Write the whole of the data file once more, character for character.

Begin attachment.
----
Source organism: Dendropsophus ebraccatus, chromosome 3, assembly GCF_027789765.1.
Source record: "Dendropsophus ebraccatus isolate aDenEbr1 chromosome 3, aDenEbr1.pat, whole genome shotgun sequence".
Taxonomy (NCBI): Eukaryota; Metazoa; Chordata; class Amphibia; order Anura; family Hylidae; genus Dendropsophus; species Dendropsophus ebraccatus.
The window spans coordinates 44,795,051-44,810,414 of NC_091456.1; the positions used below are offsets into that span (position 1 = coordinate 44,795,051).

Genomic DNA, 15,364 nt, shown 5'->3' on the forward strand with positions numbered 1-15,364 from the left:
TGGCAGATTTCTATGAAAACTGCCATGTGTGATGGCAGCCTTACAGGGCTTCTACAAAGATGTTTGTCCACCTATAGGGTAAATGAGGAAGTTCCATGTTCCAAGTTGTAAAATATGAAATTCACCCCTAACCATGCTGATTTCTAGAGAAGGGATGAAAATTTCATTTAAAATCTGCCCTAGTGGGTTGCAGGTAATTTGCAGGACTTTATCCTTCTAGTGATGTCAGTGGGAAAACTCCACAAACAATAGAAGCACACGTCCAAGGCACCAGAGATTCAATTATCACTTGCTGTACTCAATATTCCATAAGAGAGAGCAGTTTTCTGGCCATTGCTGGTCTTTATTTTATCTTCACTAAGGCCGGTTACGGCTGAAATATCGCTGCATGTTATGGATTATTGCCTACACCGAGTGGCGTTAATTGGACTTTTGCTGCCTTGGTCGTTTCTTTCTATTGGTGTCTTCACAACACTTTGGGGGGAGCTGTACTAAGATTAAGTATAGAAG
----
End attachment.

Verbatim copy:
Source organism: Dendropsophus ebraccatus, chromosome 3, assembly GCF_027789765.1.
Source record: "Dendropsophus ebraccatus isolate aDenEbr1 chromosome 3, aDenEbr1.pat, whole genome shotgun sequence".
Taxonomy (NCBI): Eukaryota; Metazoa; Chordata; class Amphibia; order Anura; family Hylidae; genus Dendropsophus; species Dendropsophus ebraccatus.
The window spans coordinates 44,795,051-44,810,414 of NC_091456.1; the positions used below are offsets into that span (position 1 = coordinate 44,795,051).

Genomic DNA, 15,364 nt, shown 5'->3' on the forward strand with positions numbered 1-15,364 from the left:
TGGCAGATTTCTATGAAAACTGCCATGTGTGATGGCAGCCTTACAGGGCTTCTACAAAGATGTTTGTCCACCTATAGGGTAAATGAGGAAGTTCCATGTTCCAAGTTGTAAAATATGAAATTCACCCCTAACCATGCTGATTTCTAGAGAAGGGATGAAAATTTCATTTAAAATCTGCCCTAGTGGGTTGCAGGTAATTTGCAGGACTTTATCCTTCTAGTGATGTCAGTGGGAAAACTCCACAAACAATAGAAGCACACGTCCAAGGCACCAGAGATTCAATTATCACTTGCTGTACTCAATATTCCATAAGAGAGAGCAGTTTTCTGGCCATTGCTGGTCTTTATTTTATCTTCACTAAGGCCGGTTACGGCTGAAATATCGCTGCATGTTATGGATTATTGCCTACACCGAGTGGCGTTAATTGGACTTTTGCTGCCTTGGTCGTTTCTTTCTATTGGTGTCTTCACAACACTTTGGGGGGAGCTGTACTAAGATTAAGTATAGAAG